November 03, 2009

The Secret to Successful Brochures

During the last two weeks, we have been helping a new business get off the ground. Being entrepreneurs at heart, at 1300 Web Pro we love working with startups!

In addition to a website, 1300 Web Pro has created a logo, business card design, and brochures for this particular client. When it came to brochure design, I provided a few basic tips. None of these things are rocket science. It’s one of those situations where we all know what to do, but when it comes time to execute we ignore all the rules!

Use the following seven points as a checklist when creating your next brochure.

Be Brief

Particularly for initial sales material, where the customer is still a “cold” lead, keep the word count to an absolute minimum.

Dot Points

Putting items in a bullet list allows the reader to quickly scan through the concepts. It also forces the author to “get to the point” (no pun intended).

Headline Is Key

The headline should be big, bold, in a catchy color, and should be more prominent then the advertiser’s logo.

Making the logo the sidebar is sometimes a difficult pill for a business owner who is proud of his or her brand to swallow, but consider which is more powerful:

Option 1)

Some Crazy Bank

Make 30% Interest

Option 2)

Make 30% Interest

Some Crazy Bank

Focus on the Difference

Open up the Yellow Pages to your organisation’s category. How many dot points are repeated through several of your competition? Make sure that every point made is genuinely unique to the business, and something the readers care about.

Don’t be Afraid to Format

Liberal use of color, font size, bold and italics, and lots of white space are perfect for drawing attention to key points.

In the brochure for our startup customer, we changed the color of three words to improve the point’s impact:

“We turn bad debt into cash.”

Use a Designer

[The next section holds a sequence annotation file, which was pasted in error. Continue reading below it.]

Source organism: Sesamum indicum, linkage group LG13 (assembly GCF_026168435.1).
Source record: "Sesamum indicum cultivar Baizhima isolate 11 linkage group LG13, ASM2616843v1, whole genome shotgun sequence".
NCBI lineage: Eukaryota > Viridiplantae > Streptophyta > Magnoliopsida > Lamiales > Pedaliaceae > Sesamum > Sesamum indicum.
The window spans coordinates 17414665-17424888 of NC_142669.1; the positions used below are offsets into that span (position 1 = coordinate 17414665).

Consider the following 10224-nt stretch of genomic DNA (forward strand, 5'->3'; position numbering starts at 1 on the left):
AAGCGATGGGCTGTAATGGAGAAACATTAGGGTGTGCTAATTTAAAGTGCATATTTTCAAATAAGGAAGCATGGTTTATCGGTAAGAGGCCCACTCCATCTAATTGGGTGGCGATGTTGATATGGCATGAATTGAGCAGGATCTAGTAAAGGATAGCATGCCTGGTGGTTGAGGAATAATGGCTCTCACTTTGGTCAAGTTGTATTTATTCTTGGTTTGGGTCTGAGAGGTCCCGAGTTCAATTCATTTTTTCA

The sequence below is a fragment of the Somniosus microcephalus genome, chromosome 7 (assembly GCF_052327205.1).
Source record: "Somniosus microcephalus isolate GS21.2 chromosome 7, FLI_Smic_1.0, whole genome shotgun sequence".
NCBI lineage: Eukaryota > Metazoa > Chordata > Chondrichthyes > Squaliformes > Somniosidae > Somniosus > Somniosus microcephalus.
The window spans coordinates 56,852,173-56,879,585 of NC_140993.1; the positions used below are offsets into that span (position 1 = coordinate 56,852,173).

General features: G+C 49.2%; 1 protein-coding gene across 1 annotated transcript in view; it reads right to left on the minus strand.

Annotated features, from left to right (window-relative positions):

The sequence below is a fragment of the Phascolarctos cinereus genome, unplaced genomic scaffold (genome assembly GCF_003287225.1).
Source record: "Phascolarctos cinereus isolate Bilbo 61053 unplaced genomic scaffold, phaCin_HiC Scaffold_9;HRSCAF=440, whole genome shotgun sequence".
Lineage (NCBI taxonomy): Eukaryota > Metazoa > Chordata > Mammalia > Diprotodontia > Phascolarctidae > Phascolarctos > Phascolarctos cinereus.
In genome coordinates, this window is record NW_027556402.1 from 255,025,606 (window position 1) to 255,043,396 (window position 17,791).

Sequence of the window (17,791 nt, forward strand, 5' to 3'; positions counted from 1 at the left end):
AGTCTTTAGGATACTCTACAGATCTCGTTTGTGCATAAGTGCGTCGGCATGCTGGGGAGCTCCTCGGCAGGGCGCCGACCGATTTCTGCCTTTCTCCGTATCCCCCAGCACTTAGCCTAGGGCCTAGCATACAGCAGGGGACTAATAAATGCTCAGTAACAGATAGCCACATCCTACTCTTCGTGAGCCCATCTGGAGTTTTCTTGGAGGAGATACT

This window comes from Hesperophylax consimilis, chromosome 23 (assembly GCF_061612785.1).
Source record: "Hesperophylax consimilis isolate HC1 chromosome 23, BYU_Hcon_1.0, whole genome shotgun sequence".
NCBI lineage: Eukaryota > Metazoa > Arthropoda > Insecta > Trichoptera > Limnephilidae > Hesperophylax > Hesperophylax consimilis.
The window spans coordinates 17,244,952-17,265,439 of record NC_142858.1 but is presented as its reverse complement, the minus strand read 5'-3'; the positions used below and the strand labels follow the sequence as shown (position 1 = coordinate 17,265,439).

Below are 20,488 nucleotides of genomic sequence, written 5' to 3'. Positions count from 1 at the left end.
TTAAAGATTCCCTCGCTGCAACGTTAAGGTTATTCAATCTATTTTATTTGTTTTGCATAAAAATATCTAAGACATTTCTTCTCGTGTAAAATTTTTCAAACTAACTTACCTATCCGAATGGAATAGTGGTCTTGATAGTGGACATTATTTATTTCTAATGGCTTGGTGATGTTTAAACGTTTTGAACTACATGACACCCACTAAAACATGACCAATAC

Using a professional graphic designer will always provide a more professional appearance that will translate into better campaign results.

If you work out what you want to say, and how you want to lay it out, in advance, then using a professional designer is generally not very expensive. Designers charge by the hour, so if you don’t waste their time, you save yourself money.

Don’t Depend on a Designer for Marketing Advice

Remember that designers are trained in making things look “nice.” Whilst some designers may have marketing experience as well, don’t assume that all professional designers are capable of advising on how to lay out an advertisment.


Wrap Up

At 1300 Web Pro, we regularly use our design and marketing skills to assist customers in producing a raft of promotional material. Next time you design a brochure, utilise these seven points to create a great layout, then give us a ring on 1300 932 776 or e-mail us for help with getting it ready to print.


Do you have any “golden rules” for creating effective brochures? Please post your suggestions for other readers to enjoy.


James Deck
1300 Web Pro
Web: www.1300webpro.com.au
Twitter: @1300WebPro

1 comment:

  1. I think that people who use Publisher should get some graphics training before releasing their creations onto the world!!

    ReplyDelete

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